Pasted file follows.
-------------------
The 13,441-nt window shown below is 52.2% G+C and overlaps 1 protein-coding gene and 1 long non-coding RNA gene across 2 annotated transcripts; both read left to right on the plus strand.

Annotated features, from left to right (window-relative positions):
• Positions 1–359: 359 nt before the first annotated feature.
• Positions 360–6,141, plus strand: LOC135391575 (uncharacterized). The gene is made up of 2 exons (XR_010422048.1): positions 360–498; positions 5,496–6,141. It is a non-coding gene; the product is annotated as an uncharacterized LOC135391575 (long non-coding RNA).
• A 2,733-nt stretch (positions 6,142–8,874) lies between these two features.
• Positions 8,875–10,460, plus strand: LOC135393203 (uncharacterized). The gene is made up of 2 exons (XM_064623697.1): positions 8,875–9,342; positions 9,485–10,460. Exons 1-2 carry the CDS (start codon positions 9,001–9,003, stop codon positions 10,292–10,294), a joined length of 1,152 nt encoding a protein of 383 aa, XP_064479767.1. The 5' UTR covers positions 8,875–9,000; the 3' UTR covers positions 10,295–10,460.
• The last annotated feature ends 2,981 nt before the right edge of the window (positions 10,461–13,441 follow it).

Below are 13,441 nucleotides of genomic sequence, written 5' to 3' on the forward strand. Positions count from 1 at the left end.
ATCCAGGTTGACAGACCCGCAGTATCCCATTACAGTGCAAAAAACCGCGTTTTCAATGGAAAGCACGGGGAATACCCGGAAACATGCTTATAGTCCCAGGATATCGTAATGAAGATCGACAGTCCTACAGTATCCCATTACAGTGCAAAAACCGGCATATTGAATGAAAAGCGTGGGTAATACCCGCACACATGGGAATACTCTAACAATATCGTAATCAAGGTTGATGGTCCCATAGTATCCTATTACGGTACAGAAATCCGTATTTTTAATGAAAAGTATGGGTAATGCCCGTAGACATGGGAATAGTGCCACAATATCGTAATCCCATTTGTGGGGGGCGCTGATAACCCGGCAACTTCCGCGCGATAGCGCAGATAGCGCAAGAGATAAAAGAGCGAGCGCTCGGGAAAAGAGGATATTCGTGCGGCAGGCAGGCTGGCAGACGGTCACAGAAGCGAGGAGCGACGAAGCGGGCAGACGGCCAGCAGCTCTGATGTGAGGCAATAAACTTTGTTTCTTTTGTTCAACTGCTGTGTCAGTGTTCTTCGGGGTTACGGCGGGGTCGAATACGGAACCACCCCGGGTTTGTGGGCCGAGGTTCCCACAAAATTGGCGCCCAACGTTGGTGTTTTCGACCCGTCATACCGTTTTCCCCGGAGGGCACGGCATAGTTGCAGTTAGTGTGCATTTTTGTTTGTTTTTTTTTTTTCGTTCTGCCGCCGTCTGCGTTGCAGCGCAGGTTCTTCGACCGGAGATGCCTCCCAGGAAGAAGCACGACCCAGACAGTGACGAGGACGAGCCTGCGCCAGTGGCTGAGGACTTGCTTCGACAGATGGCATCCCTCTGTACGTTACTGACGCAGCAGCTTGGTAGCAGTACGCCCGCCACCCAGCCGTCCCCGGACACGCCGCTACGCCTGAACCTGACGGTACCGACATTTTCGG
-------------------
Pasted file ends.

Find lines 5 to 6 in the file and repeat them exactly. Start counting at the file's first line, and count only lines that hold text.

• A 2,733-nt stretch (positions 6,142–8,874) lies between these two features.
• Positions 8,875–10,460, plus strand: LOC135393203 (uncharacterized). The gene is made up of 2 exons (XM_064623697.1): positions 8,875–9,342; positions 9,485–10,460. Exons 1-2 carry the CDS (start codon positions 9,001–9,003, stop codon positions 10,292–10,294), a joined length of 1,152 nt encoding a protein of 383 aa, XP_064479767.1. The 5' UTR covers positions 8,875–9,000; the 3' UTR covers positions 10,295–10,460.